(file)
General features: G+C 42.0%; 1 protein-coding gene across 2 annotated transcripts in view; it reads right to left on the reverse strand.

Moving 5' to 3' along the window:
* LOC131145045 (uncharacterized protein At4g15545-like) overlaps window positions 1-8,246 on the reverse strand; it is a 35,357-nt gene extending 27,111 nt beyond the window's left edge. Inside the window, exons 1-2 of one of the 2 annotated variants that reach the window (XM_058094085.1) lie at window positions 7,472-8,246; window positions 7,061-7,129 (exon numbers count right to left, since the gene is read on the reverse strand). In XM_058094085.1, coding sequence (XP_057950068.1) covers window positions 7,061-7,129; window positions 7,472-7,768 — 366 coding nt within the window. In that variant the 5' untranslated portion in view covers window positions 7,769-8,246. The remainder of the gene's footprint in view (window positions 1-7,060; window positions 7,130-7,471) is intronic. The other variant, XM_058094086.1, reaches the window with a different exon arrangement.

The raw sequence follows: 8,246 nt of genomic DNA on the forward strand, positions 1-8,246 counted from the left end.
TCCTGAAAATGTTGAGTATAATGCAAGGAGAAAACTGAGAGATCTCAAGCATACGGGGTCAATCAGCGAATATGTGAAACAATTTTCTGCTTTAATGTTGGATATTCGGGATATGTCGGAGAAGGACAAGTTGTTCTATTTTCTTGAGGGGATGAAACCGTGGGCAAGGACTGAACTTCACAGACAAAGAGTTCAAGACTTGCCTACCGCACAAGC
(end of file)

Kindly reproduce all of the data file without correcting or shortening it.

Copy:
General features: G+C 42.0%; 1 protein-coding gene across 2 annotated transcripts in view; it reads right to left on the reverse strand.

Moving 5' to 3' along the window:
* LOC131145045 (uncharacterized protein At4g15545-like) overlaps window positions 1-8,246 on the reverse strand; it is a 35,357-nt gene extending 27,111 nt beyond the window's left edge. Inside the window, exons 1-2 of one of the 2 annotated variants that reach the window (XM_058094085.1) lie at window positions 7,472-8,246; window positions 7,061-7,129 (exon numbers count right to left, since the gene is read on the reverse strand). In XM_058094085.1, coding sequence (XP_057950068.1) covers window positions 7,061-7,129; window positions 7,472-7,768 — 366 coding nt within the window. In that variant the 5' untranslated portion in view covers window positions 7,769-8,246. The remainder of the gene's footprint in view (window positions 1-7,060; window positions 7,130-7,471) is intronic. The other variant, XM_058094086.1, reaches the window with a different exon arrangement.

The raw sequence follows: 8,246 nt of genomic DNA on the forward strand, positions 1-8,246 counted from the left end.
TCCTGAAAATGTTGAGTATAATGCAAGGAGAAAACTGAGAGATCTCAAGCATACGGGGTCAATCAGCGAATATGTGAAACAATTTTCTGCTTTAATGTTGGATATTCGGGATATGTCGGAGAAGGACAAGTTGTTCTATTTTCTTGAGGGGATGAAACCGTGGGCAAGGACTGAACTTCACAGACAAAGAGTTCAAGACTTGCCTACCGCACAAGC